Most people are aware that Botox and other neurotoxins are used to treat and prevent lines and wrinkles. But did you know that there are other therapeutic uses for Botox?
A common use for Botox is to treat headaches. Often headaches and migraines can stem from tension in the muscles in our faces and necks. When injected into certain muscles in
specific patterns, this tension is prevented without disturbing vital movements. I have personally had great success with headache and migraine relief/prevention just from injecting my frontalis and temporalis muscles. Everyone is different and so are the components of their headaches. Other's may need more extensive protocols. Starting with a few areas of injection and then expanding overtime can be a great option to decipher which areas play a role in an individual's headaches and how aggressive to be with treatment.
Another use for Botox is to treat TMJ or discomfort from clenching/grinding one's teeth. Most people who experience TMJ don't even know they are clenching or grinding their teeth. Some people even clench and grind while they sleep! By reducing movement in the masseter, temporalis, and pterygoid muscles it can immensely help with discomfort associated with those movements.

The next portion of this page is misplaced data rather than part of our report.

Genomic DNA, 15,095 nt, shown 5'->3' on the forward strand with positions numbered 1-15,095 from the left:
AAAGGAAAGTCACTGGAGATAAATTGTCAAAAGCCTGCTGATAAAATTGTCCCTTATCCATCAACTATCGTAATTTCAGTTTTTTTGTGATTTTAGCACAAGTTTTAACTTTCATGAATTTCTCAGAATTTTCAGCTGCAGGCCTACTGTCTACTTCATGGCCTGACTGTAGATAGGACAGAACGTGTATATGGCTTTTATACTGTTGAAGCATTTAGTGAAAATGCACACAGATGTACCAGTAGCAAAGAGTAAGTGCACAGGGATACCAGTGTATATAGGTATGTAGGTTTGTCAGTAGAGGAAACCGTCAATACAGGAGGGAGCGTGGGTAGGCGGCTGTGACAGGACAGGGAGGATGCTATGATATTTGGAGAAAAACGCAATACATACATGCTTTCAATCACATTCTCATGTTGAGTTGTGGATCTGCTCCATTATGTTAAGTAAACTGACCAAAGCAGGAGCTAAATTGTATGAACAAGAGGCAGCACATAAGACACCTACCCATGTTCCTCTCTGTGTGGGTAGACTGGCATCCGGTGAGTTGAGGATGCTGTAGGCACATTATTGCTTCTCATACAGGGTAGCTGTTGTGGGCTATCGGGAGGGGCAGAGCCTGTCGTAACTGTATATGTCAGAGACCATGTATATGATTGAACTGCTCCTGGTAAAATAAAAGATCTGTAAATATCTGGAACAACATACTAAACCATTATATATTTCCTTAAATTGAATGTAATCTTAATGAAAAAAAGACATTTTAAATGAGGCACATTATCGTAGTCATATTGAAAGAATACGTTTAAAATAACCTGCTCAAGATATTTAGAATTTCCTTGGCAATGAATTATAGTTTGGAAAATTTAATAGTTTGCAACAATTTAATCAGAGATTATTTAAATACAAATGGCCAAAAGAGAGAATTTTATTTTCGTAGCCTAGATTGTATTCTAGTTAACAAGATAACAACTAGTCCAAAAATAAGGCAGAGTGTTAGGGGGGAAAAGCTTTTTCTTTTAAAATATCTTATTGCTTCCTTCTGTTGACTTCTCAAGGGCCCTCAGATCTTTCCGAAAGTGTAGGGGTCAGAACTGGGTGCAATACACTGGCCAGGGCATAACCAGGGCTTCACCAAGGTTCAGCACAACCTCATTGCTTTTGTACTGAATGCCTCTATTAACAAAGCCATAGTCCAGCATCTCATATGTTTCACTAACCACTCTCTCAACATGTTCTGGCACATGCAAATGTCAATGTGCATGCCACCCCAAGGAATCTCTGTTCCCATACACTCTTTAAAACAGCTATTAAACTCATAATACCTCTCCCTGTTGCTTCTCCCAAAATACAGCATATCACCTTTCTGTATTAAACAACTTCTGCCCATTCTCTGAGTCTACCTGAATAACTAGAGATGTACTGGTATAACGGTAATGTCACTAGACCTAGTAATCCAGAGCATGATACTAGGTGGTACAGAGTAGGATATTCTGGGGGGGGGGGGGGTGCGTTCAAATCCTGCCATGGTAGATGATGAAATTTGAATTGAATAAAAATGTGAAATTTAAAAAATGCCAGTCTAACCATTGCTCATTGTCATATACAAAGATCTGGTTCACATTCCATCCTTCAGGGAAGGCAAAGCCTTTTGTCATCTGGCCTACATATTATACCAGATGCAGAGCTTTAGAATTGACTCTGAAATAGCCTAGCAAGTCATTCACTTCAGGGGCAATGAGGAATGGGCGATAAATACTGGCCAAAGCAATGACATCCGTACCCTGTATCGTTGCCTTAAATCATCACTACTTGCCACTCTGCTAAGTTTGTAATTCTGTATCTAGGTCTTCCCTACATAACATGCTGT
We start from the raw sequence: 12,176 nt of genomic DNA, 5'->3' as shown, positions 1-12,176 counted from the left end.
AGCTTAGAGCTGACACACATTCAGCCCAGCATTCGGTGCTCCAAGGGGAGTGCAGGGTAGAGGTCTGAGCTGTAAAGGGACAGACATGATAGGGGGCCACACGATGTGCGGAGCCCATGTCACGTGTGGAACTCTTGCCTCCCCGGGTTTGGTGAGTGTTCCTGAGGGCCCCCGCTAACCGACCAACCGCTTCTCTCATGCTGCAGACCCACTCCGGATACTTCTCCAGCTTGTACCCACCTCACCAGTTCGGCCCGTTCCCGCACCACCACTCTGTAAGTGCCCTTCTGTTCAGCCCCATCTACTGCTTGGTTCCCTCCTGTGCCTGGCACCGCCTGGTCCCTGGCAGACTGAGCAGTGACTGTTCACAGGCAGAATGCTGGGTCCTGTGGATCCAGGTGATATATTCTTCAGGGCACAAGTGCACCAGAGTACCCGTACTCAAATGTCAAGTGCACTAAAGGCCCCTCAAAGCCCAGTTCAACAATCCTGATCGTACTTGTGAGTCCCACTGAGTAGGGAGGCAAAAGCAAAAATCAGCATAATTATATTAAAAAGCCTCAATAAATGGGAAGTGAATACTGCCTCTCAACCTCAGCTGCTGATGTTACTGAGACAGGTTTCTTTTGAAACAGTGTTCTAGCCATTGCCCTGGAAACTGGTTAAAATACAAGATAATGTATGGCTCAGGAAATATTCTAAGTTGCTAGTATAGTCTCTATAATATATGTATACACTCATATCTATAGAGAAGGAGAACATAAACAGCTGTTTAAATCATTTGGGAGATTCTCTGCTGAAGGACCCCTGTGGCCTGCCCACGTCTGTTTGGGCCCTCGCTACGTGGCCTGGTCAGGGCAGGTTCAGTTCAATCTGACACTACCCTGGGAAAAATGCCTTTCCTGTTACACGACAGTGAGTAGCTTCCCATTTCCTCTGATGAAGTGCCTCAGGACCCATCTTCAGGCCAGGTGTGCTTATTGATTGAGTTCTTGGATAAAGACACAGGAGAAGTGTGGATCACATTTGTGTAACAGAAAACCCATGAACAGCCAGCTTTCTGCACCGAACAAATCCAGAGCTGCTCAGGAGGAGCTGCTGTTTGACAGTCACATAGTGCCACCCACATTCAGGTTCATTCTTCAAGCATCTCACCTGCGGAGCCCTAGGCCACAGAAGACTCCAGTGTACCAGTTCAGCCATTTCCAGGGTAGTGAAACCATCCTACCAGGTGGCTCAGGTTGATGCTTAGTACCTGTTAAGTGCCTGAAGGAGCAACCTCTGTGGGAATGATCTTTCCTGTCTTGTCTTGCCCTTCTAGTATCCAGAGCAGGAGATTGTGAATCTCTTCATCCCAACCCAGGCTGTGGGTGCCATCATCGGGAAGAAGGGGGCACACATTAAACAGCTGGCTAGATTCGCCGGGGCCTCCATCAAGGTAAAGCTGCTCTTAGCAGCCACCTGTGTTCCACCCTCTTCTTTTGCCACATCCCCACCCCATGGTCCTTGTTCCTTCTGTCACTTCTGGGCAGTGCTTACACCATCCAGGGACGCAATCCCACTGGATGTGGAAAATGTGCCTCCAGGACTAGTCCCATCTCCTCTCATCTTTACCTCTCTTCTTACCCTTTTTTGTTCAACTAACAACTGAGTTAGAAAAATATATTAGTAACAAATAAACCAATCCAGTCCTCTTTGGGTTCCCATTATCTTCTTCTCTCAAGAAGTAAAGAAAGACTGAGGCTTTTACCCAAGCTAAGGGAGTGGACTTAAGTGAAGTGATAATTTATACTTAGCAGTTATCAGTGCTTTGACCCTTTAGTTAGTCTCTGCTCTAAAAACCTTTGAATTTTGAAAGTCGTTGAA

Masseter muscles alone can be treated to create a slimming effect in certain individuals. If a person clenches or grinds their teeth, or in certain instances if they merely have strong or large masseters, the lower half of the face and the jawline can look bulky. By limiting this muscle's activity, it will overtime weaken and shrink down. In some cases this may take some time. However, as you can see from the image to the left, in some cases the result is noticeable more rapidly. This will depend on genetics and how active an individuals muscles are on a daily basis.
Botox has become more popular in recent years for treating hyperhidrosis, or excessive sweating. The most common areas of treatment are underarms and palms of the hands. In this case, injections are made more superficially to target the sweat glands rather than the muscle itself. Hyperhidrosis protocols can be very beneficial, but often require large amounts of units resulting in higher cost of treatment.
As you can see, Botox has a wide array of benefits. But often people don't know about all of these uses. It is important for practitioners to be having conversations with their patient's to see if any of these issues are of concern and if Botox could play a role in making a positive difference in bothersome symptoms. As a patient, never be afraid to bring up questions and concerns to your provider. If a simple conversation could lead to better quality of life, then it's worth having!